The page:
Stop thinking about your website. Think about your visitors. Think about what they’re thinking about. Think about what you want them to be thinking about. Think about how to change what they’re thinking about to what you want them to be thinking about.
Most of your visitors aren’t thinking about your website, at least not in any meaningful way. They’re thinking about the stuff on your website. Most people call that stuff content. That stuff is you, or if you’re a business that stuff is your brand. You are your stuff. It may be the tip of the iceberg and a gross oversimplification of who you are and what you do, but in the eyes, hearts, and minds of your first-time visitors, that stuff is you. Stop thinking about your website. Think about your stuff.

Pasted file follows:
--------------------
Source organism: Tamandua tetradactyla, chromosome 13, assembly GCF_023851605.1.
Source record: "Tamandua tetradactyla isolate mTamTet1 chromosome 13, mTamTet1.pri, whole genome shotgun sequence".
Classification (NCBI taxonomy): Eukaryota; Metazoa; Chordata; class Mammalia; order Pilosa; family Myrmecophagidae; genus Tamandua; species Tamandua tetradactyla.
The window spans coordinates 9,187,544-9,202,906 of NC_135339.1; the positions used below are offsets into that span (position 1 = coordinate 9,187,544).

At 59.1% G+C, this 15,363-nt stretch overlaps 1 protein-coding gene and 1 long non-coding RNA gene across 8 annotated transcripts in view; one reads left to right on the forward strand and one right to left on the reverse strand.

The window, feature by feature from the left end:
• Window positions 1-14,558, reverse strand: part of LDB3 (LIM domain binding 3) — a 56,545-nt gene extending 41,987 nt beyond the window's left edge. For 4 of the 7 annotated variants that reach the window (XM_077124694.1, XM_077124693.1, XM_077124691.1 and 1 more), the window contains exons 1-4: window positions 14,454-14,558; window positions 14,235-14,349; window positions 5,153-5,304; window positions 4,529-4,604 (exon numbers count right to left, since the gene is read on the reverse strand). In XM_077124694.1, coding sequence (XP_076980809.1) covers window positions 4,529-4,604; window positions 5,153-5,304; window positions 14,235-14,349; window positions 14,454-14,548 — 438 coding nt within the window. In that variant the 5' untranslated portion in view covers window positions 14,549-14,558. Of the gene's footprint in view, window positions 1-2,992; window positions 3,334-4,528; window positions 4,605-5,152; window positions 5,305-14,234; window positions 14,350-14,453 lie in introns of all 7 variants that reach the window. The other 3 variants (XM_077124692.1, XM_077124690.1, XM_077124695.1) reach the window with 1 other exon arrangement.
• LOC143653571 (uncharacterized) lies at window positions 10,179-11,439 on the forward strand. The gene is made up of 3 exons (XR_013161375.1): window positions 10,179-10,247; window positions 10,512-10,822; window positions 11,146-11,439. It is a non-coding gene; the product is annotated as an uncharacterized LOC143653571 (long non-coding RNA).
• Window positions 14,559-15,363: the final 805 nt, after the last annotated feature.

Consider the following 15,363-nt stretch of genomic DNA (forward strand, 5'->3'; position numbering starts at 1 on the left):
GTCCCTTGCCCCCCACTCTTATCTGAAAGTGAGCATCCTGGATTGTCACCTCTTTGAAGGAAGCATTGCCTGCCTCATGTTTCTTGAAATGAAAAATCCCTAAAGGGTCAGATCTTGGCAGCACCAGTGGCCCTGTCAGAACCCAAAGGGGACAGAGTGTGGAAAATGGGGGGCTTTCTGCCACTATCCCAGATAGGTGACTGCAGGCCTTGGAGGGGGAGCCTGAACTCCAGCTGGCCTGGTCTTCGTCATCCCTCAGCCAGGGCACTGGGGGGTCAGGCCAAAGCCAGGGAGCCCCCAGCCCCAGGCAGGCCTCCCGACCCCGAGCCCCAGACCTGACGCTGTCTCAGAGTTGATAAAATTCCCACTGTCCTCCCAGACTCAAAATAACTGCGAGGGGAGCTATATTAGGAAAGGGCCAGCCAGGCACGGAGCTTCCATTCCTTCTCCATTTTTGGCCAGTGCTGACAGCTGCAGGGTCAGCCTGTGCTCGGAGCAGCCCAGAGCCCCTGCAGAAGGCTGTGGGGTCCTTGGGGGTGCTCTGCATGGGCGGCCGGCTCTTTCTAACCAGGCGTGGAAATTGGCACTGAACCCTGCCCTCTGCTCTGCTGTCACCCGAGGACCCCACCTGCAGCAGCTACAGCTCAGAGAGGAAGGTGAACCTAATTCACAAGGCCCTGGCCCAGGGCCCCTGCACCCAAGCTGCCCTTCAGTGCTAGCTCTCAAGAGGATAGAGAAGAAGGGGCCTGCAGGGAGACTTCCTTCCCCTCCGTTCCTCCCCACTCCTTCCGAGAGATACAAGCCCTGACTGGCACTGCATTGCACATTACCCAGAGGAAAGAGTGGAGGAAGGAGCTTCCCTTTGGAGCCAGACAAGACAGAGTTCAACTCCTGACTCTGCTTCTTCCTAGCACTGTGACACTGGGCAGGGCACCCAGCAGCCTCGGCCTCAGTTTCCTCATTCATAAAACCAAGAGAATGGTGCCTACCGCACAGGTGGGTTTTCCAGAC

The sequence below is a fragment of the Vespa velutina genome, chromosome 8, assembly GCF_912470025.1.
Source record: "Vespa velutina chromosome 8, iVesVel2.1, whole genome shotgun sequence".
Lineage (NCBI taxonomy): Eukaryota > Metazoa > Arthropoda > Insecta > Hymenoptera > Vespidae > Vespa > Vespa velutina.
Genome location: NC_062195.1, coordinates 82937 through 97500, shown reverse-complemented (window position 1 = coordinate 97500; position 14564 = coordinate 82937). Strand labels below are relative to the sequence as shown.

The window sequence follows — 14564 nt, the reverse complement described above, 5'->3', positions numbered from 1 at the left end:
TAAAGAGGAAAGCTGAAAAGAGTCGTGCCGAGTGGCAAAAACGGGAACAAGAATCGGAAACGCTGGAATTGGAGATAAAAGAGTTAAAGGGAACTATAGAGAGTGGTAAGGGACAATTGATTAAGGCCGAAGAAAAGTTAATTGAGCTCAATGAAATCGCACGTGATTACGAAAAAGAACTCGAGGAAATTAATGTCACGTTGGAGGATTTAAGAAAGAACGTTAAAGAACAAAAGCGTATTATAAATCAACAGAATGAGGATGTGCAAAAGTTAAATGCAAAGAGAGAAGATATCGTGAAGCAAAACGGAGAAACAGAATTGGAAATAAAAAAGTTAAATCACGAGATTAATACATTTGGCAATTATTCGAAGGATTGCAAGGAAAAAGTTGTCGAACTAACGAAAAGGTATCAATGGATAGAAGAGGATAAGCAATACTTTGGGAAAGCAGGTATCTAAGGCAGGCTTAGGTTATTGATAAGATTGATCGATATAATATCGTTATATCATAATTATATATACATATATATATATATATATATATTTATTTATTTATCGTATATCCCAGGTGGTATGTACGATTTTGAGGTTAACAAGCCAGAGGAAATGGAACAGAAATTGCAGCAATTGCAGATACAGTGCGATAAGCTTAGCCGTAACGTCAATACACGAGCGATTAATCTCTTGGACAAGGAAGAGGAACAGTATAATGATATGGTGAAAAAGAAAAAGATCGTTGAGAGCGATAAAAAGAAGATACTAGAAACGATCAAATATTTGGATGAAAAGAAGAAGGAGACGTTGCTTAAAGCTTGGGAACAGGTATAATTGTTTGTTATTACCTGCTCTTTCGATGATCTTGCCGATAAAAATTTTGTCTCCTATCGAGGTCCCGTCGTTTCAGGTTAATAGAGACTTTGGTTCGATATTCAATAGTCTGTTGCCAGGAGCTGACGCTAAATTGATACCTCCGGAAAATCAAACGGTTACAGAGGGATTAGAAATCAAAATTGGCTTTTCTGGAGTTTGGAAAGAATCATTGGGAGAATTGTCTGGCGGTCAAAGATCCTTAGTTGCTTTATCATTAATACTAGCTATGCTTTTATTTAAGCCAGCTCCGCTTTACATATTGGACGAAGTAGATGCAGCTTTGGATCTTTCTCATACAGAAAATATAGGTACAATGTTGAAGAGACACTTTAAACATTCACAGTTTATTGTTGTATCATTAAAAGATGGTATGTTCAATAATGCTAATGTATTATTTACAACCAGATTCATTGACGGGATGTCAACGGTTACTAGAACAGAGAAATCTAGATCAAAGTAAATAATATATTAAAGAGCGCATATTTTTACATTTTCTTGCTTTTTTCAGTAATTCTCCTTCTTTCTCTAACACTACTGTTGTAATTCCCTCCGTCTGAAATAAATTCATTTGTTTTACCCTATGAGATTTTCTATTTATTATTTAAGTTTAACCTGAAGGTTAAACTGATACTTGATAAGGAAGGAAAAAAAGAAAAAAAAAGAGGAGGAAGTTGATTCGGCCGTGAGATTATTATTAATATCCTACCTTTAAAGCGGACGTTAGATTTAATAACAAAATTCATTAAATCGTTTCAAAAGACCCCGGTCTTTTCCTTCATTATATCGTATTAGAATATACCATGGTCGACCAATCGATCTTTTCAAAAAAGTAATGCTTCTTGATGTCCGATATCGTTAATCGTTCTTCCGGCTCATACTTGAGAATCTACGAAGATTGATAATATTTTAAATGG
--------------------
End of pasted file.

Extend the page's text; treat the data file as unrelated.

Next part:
Now that you’re thinking about your stuff, stop and ask yourself, does your stuff *do* anything? Is its primary purpose informational or functional? If you stripped everything away, all the pretense, all the cleverness, all the web 2.0 design fads, all the SEO’d page titles and stock photography, what would be left? A button that does something or a message that communicates something?
Regardless of whether your stuff is informational or functional, make sure it works on a napkin. Literally, go get a pen and a napkin and show off your idea, message, or feature. If it can’t be explained on a napkin, then you have not distilled it into a potent enough concept to be brought to life as a website—or as anything else.
I hope you’re getting the picture. You’re website doesn’t matter nearly as much as the stuff on it. And if you think your stuff *is* a website, you’ve misunderstood me. Twitter is not a website. Craigslist is not a website. Anthony Robbins is not a website. It’s functionality, it’s content, it’s stuff. And it just so happens to be available on a website.